I wanted to explore some ideas for how I might style the trees in this painting that I’m going to do. I think I know how I’ll tackle everything else (at least I have a strategy for how I plan to attack it) but I haven’t decided on a style for the trees yet.

This was my first idea. One thing I have noticed when looking at trees is that they appear to grow in bands. If you look carefully at a tree trunk, you won’t see one cylinder. Instead, you’ll see a tangle of worms that have all grown into one another. So I thought, why not pull there curls from the Pegacorn‘s mane and tail, and the curls from the river into the trees? So I gave it a shot.

I sent this over to my brother, since the painting is for his daughter, and he said he liked it. I twisted his arm a bit and he suggested trying to work in some perspective on the curls.

That was the next thing I drew. It’s pretty terrible, but I like the idea. Instead of building the trees from twisted and merged wooden cylinders, I could go crazy, and build the tree entirely out of ribbons.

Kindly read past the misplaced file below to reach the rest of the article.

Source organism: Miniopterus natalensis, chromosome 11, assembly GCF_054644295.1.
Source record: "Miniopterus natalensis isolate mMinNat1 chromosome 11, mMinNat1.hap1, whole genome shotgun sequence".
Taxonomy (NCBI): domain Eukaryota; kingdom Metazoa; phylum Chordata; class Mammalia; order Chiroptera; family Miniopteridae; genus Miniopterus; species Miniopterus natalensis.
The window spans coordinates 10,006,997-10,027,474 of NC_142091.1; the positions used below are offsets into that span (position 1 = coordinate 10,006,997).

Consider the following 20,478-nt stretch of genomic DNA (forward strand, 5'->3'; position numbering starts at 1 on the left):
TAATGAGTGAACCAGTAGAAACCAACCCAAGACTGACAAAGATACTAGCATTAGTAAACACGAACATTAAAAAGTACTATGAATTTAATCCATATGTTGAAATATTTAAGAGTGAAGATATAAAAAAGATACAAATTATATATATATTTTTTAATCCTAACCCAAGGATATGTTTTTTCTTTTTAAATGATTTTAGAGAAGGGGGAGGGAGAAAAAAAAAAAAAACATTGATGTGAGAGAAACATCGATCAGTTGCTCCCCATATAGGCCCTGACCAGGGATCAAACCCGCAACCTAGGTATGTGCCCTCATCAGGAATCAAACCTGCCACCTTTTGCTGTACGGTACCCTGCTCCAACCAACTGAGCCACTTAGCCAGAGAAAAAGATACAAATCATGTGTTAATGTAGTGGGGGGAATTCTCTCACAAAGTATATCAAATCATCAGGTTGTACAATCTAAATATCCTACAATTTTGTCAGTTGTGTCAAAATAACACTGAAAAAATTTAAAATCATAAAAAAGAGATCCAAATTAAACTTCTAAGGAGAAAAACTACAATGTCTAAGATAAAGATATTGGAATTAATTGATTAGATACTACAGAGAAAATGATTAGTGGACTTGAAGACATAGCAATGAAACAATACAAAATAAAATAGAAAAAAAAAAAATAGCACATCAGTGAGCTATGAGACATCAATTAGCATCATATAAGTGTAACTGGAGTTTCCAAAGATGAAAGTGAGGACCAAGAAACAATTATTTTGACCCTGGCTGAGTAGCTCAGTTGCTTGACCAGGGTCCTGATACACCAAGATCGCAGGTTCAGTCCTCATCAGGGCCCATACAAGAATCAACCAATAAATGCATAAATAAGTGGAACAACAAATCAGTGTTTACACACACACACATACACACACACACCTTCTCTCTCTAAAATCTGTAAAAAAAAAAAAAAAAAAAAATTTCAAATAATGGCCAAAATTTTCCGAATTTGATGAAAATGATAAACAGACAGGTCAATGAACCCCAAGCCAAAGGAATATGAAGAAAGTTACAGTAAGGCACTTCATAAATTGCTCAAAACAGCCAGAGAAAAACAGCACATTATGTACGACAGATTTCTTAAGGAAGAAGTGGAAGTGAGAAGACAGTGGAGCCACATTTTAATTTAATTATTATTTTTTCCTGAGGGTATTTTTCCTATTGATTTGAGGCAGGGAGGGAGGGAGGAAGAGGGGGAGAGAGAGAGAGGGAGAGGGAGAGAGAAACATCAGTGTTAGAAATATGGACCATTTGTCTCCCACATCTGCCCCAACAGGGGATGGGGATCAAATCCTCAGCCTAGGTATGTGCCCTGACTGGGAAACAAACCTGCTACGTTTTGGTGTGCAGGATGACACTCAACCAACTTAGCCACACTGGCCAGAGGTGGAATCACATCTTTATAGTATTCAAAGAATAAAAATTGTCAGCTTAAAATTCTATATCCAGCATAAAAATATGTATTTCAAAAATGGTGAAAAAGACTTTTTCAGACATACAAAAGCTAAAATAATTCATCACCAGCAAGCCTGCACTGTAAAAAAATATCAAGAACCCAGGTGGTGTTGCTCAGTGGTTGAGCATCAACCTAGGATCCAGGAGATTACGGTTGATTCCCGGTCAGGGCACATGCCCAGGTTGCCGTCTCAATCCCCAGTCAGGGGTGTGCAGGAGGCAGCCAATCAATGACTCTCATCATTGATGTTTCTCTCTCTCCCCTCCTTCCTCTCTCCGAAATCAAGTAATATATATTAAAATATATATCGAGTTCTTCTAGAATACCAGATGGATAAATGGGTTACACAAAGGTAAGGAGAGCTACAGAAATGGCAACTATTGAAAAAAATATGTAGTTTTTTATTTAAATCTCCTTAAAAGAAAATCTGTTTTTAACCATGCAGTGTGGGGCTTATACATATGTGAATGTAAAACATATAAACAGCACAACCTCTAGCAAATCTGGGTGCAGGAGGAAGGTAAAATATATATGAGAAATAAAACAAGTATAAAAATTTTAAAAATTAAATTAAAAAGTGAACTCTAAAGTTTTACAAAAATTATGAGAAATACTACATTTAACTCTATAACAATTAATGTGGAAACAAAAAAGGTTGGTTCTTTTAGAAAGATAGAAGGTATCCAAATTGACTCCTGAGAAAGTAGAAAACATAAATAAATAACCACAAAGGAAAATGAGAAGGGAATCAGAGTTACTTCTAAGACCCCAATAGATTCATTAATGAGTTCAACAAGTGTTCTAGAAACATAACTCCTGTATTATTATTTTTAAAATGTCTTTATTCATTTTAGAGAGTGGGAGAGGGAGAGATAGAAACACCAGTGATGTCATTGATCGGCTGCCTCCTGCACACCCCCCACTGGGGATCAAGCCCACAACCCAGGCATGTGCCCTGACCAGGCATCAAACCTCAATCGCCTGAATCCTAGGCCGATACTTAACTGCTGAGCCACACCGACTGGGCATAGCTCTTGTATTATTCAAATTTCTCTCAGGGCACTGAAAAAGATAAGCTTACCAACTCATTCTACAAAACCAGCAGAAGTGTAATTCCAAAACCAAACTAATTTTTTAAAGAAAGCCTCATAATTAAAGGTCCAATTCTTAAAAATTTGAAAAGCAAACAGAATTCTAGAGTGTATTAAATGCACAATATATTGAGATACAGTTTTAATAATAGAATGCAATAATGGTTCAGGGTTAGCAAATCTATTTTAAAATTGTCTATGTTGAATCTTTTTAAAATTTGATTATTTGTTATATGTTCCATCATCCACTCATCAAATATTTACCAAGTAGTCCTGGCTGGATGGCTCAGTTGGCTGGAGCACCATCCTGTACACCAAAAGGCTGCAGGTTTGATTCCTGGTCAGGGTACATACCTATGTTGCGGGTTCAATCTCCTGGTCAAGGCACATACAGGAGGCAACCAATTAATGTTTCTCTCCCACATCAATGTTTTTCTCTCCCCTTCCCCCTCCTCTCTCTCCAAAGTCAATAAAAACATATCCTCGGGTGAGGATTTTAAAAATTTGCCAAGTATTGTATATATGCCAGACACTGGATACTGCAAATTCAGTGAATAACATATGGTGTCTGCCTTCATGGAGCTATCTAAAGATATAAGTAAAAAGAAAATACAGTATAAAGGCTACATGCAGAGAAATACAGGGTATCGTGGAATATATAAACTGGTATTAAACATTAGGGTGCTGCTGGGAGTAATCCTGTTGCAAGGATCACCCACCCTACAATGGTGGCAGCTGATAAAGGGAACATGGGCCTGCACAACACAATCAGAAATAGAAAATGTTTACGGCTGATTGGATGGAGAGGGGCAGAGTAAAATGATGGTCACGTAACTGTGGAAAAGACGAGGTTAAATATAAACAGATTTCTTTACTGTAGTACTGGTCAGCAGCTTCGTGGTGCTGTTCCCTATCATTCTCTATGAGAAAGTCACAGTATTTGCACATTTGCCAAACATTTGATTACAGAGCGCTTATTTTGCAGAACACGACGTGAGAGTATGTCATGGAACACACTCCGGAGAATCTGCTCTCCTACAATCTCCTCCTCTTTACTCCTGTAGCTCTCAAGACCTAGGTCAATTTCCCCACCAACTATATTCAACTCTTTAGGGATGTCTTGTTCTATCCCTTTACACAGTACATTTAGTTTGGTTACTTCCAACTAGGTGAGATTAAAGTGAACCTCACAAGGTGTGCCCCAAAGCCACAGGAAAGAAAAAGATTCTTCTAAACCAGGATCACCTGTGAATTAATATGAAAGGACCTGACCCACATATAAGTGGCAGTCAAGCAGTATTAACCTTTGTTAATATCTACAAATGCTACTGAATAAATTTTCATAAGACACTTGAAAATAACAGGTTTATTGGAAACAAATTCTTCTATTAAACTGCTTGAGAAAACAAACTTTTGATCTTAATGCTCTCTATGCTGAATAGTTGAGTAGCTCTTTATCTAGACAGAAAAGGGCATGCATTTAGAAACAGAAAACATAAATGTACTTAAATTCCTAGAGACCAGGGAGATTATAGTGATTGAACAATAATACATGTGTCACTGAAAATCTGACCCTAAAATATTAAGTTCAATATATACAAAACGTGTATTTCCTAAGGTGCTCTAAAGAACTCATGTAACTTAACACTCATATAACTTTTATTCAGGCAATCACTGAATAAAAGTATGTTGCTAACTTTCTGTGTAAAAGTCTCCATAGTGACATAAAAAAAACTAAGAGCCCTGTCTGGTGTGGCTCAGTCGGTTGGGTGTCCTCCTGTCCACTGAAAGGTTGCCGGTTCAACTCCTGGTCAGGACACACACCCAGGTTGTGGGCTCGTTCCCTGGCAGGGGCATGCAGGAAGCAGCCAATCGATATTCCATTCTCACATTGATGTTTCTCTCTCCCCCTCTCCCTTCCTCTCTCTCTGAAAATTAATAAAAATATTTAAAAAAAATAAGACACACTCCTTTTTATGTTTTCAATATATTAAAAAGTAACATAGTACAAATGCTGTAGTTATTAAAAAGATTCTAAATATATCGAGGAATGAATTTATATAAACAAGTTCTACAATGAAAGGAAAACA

This was the result of that experiment. I really like the way that came out. It’s too busy for this painting I think, but I might try to paint a tree like that sometime later.

The little warrior princess I like a lot… who knows… maybe there will be Room for this in the full sized painting…

When I finished that, I wondered how the experiment with perspective might translate to a more traditional sketch. So, I drew a tree more realistically.

This actually came out nicely. One thing I realized is that I have such a tendency to draw “the thing” instead of drawing “the thing behind the thing.” In water color, you have to be able to keep your whites, and the same principle applies when sketching. Instead of drawing the leaves in the right hand side of the tree, I colored the sky instead. This negative sketching is the same exact thing I need to work on in my watercolor.

Yet more evidence that if I want to learn how to paint, I need to practice drawing.

Wax on… wax off…

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